Magistrates rule CSA assessments can be overturned: Agency to challenge a ruling that could open floodgates for absent parents to challenge payments. Rosie Waterhouse reports

A LEGAL test case against the Child Support Agency has established that the controversial formula used to assess how much maintenance an absent parent must pay can be thrown out, if the assessment is not in the best interests of the children from first and second families.

The ruling by magistrates in Colchester last week could open the floodgates for absent parents to ask courts to overturn maintenance assessments made by the CSA. The decision has caused dismay at the highest levels of the CSA, which intends to challenge the decision in the High Court.

Roy Biggin, from Ardleigh near Colchester in Essex, who has two children from his first marriage, asked magistrates to overturn a Deduction from Earnings Order issued to his employers by the CSA after he refused to pay the pounds 80 a week maintenance assessed using the complex formula. He said the formula did not take into account all his financial circumstances and the assessment left him with so little money his children suffered.

Mr Biggin has a second family and helps provide for the two children of his new partner, Sue Boreham, whose ex- husband is dead and so cannot support them.

Mr Biggin, 39, a supervisor at Ardleigh reservoir, told the court the settlement meant one of his stepchildren was being hampered in her pursuit of a career as a social worker, but the whole family, including his children by the previous marriage, had been affected.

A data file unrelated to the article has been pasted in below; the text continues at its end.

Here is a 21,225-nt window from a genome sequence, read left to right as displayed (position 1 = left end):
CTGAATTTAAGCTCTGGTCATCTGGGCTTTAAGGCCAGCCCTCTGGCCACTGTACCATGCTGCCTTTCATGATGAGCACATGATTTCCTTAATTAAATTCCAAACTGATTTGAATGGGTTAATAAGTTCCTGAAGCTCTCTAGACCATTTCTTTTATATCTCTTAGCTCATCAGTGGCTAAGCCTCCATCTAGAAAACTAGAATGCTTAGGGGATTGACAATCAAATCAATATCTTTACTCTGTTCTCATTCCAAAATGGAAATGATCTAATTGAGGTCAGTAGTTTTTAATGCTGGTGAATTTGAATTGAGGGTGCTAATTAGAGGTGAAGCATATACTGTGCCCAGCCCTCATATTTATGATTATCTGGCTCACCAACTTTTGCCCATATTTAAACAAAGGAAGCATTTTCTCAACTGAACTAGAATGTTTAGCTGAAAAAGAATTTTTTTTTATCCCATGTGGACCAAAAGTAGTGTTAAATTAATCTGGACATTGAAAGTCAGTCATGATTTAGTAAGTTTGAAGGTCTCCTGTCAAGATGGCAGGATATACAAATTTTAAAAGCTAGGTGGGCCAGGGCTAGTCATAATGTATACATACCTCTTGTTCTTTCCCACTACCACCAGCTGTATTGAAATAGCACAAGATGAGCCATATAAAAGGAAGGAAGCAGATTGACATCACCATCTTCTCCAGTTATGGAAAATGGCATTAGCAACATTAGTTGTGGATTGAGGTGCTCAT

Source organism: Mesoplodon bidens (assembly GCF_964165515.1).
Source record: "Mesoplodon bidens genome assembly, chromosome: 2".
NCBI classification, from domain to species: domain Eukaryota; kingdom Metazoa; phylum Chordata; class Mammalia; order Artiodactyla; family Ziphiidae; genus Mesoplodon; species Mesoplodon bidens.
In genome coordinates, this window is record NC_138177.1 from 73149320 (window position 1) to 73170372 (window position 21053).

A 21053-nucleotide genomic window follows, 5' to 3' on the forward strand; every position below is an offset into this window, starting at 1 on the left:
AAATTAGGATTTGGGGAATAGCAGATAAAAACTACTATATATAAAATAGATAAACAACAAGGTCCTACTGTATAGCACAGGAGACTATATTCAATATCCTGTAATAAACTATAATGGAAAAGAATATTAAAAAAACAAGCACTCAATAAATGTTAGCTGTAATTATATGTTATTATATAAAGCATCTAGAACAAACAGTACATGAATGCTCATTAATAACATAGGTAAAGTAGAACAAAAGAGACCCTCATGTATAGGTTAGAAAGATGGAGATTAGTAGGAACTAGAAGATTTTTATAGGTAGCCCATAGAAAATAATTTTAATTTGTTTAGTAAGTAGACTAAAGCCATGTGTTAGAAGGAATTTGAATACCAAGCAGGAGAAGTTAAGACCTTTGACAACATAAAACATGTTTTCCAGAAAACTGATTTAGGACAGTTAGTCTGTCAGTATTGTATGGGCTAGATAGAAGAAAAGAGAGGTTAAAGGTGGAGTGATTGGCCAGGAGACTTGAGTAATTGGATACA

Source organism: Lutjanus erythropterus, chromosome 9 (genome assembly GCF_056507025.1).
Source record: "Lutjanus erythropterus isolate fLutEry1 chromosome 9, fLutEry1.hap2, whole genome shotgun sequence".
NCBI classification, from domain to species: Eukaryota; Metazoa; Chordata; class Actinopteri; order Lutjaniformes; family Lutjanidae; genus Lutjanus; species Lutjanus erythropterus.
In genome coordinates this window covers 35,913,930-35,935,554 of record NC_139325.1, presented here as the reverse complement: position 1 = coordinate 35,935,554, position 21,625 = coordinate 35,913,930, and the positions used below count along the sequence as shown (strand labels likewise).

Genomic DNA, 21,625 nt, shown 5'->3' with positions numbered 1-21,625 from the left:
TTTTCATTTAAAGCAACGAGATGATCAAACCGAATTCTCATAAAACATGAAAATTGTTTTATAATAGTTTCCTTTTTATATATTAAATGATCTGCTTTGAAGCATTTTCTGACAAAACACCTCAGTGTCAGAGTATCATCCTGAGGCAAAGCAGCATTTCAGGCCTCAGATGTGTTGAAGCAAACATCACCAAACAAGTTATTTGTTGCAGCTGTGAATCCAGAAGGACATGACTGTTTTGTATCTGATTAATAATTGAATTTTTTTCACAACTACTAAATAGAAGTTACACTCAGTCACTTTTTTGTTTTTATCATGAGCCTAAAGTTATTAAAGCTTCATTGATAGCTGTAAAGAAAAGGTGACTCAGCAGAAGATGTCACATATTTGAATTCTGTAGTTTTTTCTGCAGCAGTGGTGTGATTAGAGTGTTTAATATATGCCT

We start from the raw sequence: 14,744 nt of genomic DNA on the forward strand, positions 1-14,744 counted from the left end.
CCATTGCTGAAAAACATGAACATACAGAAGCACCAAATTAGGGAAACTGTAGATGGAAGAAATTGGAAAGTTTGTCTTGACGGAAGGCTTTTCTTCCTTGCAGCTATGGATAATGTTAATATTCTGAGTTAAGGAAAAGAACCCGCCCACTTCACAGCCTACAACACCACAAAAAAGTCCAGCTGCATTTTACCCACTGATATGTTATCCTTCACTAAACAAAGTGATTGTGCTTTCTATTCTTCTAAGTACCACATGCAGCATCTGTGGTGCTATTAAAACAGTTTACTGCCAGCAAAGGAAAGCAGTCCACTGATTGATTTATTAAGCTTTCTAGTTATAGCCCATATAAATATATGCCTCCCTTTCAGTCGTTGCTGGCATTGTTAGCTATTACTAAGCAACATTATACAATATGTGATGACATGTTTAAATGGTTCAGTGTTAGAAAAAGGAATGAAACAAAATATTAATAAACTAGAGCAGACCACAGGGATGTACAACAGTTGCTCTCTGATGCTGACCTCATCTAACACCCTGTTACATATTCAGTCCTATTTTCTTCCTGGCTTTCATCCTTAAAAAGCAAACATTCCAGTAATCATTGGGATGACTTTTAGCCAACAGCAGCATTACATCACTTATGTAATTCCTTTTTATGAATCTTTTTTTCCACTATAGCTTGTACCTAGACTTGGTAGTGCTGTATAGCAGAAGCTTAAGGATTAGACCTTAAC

The CSA's solicitor argued that a magistrates' court did not have jurisdiction to examine CSA assessments, but the magistrates ruled that they did. The case could open the floodgates for every absent parents who has had a Deduction from Earnings Order to ask a magistrate to overturn the CSA's assessment.

Mr Biggin's solicitor, John Fellows, went on to argue that under section two of the Act, the CSA had to excercise its discretion and take into account the welfare of the children when deciding whether to make a Deduction from Earnings Order.

The magistrates agreed, so in principle, even if the agency staff have made an accurate assessment according to the letter of the formula, magistrates can re-examine an absent parent's financial circumstances and rule that it is too high and not in the best interests of the welfare of the children.

The court would take into account all the family circumstances including outgoings and expenses which the formula does not, such as debts, loans, the costs of travelling to work and seeing the children. The formula would in effect be thrown out.

However, the magistrates ruled that in Mr Biggin's case the child support officers did in fact exercise their discretion and consider the welfare of the children. They did not rule on whether the amount of the assessment was in the best interests of the children.

Susan Deas, a Liverpool solicitor who is fighting several CSA cases, said the magistrates' decision had 'enormous implications', especially for second families, which have been hardest hit since the agency took over maintenance assessments from the courts in April 1993.

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